One day after Governor Pat Quinn signed a taxpayer-funded subsidy of $77 million annually to the wildly profitable Chicago Mercantile Exchange Group — and seven days before Christmas — the CME Group’s charitable arm pulled the plug on its charitable giving in Illinois.
And the move has left some Illinois lawmakers gobsmacked.
Despite profits of $826 million in 2010 and having $749 million of cash-on-hand as of June 30, 2011, the CME Group claimed the collapse of the MF Global Holdings required the Chicago-based exchange operator to pay MF customers $50 million and, thus, to suspend its charitable giving to local school groups, which totaled six million dollars last year.
“All new CME Group Foundation grant proposals will be put on hold until further notice,” the foundation posted on its website. “We apologize for any inconvenience this may cause grant applicants.”
In other words, Illinois, tough.
The exchange, which had profits of $316 million in the 3rd quarter of 2011, or an increase of 29 percent over 3rd quarter 2010, also expects to rake in an additional $30 or $40 million in 2012 from new co-location service fees according to Chief Financial Officer Jamie Parisi.
“We are extremely pleased with both our top- and bottom-line results, which highlight the operating leverage inherent in our business model,” said CME Group Chief Executive Officer Craig Donohue.
The “operating leverage” in CME’s prized business model used by CME Executive Chairman Terrence Duffy was powerful enough to bully the Illinois General Assembly into coughing up the $77 million annually under the threat of moving its operation outside of Illinois.
But when it came to charitable giving, the vaunted “operating leverage” of its model stalled. It can’t manage $6 million — a rounding error for CME — for charity.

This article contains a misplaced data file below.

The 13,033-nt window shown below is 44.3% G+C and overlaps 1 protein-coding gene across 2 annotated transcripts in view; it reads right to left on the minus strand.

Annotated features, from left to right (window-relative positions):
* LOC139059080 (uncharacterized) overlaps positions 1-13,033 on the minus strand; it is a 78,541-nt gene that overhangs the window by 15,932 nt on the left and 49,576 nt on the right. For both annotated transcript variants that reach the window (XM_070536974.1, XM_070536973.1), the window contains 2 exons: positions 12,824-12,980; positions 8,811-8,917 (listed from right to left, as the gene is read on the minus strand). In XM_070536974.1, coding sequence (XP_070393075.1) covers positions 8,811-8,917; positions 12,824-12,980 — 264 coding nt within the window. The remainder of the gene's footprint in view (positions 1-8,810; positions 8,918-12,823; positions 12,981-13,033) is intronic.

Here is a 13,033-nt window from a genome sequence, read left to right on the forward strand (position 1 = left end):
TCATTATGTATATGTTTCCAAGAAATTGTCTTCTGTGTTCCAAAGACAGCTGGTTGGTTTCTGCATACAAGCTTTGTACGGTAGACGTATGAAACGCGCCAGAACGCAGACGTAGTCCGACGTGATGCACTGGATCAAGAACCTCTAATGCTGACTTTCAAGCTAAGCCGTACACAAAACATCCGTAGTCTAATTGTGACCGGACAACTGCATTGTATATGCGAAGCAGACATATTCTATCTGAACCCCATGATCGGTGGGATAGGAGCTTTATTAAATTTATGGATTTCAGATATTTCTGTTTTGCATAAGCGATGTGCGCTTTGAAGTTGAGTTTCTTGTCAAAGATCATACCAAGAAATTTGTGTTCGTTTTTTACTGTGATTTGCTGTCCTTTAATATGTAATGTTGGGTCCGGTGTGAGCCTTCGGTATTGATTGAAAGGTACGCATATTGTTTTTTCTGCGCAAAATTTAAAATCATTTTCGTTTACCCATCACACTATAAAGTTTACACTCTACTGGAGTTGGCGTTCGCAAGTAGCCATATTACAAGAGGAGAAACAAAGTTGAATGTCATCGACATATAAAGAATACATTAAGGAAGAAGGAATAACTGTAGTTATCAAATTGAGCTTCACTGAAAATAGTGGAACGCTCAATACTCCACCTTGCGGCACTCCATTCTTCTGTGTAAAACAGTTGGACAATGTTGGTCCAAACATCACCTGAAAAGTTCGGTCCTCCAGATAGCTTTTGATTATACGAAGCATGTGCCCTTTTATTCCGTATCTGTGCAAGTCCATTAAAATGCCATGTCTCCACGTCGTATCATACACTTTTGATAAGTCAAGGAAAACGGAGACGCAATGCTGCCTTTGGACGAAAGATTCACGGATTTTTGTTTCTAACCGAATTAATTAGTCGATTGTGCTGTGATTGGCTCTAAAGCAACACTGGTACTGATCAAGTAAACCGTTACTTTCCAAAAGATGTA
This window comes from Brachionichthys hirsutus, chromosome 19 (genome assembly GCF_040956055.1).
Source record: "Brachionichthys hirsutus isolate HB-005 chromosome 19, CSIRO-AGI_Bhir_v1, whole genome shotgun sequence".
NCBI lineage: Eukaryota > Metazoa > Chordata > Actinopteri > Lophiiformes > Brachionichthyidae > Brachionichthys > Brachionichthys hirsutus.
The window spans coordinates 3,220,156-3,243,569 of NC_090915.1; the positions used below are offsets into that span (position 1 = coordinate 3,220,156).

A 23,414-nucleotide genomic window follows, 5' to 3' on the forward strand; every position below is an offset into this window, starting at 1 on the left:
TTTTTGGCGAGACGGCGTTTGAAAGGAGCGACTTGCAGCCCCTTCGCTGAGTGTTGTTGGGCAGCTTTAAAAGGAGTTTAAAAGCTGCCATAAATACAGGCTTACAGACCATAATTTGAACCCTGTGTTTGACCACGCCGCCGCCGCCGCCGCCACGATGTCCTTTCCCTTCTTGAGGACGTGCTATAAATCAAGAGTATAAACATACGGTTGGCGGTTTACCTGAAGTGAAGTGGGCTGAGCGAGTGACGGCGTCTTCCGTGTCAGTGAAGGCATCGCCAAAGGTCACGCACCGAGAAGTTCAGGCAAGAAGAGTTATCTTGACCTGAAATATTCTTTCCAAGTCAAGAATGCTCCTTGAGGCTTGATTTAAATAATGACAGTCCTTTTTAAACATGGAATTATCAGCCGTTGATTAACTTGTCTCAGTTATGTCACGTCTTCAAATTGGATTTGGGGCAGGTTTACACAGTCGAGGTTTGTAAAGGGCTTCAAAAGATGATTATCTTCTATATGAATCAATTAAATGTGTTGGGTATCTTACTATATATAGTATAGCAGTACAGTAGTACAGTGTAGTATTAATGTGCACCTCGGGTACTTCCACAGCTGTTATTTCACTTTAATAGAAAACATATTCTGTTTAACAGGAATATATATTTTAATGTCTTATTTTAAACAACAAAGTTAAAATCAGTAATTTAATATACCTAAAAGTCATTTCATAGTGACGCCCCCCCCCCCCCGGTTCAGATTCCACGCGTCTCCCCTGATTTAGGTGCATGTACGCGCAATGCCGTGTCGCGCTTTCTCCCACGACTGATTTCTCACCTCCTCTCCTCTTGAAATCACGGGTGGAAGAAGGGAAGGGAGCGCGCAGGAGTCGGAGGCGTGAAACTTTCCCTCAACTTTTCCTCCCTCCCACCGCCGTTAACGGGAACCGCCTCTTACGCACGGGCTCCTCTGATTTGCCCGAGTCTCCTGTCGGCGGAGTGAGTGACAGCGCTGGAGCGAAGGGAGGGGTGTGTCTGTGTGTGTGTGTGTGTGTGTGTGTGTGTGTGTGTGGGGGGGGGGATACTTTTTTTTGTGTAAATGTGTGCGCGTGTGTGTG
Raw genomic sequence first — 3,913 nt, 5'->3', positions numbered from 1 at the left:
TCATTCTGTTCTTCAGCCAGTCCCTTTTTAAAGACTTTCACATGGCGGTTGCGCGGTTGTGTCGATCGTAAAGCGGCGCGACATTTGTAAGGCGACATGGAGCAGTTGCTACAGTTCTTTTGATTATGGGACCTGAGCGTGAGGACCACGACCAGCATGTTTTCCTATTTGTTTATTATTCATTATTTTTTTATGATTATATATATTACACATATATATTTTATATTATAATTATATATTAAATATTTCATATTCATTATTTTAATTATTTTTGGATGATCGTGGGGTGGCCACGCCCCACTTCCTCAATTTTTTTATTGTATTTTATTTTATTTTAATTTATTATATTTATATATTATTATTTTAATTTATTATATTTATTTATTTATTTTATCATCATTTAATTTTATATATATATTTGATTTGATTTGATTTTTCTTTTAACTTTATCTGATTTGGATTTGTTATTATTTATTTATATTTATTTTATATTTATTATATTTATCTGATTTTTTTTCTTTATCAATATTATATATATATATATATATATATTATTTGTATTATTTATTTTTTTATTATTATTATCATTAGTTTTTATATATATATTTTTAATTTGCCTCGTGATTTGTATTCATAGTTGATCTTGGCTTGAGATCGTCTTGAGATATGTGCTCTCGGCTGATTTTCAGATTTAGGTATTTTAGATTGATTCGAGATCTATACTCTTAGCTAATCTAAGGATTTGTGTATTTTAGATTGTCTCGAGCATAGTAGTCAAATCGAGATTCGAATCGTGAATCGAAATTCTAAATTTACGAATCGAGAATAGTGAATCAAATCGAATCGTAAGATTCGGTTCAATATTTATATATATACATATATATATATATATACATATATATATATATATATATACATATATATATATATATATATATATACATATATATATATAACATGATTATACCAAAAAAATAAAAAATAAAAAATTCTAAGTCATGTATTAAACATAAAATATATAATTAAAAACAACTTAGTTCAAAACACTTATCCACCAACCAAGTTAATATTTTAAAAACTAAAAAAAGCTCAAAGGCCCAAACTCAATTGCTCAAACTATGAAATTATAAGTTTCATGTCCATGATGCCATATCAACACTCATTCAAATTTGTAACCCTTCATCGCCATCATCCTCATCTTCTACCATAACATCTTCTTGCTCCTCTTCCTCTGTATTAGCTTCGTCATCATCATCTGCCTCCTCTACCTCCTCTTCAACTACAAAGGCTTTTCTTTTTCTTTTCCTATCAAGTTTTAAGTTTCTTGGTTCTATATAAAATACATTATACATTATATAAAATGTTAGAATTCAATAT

In lobbying Illinois lawmakers for tax breaks, CME cited its charitable giving to lawmakers as a talking point in their favor. It was clearly a misleading talking point.
“When I was getting pushed to support their tax break, they made a point of talking about how much they give locally. Unreal. As if I needed another reason to be proud of my NO vote,” State Rep. Kelly Cassidy (D-Chicago) posted on her Facebook page.
“I heard the same from CME. And as for the timing of the announcement? I am at a loss for words… or at least words I would be willing to post on Facebook,” State Rep. Ann Williams posted in Facebook in response to Cassidy’s comments.
CME’s elimination of its charitable giving to local school groups also provoked the ire of State Rep. Greg Harris (D-Chicago).
“…[F]urious that CME Group announced they are eliminating charitable giving, just one day after getting their $90 million per year tax breaks. I’m sure they hoped no one would notice their weekend release,” Harris posted on his Facebook page.
“One day after their tax break is approved, CME wishes Joys of the Season to the People of Illinois,” Harris added.
Yeah, a Bronx Holiday Cheer.
Merry Christmas from the 1 percent.
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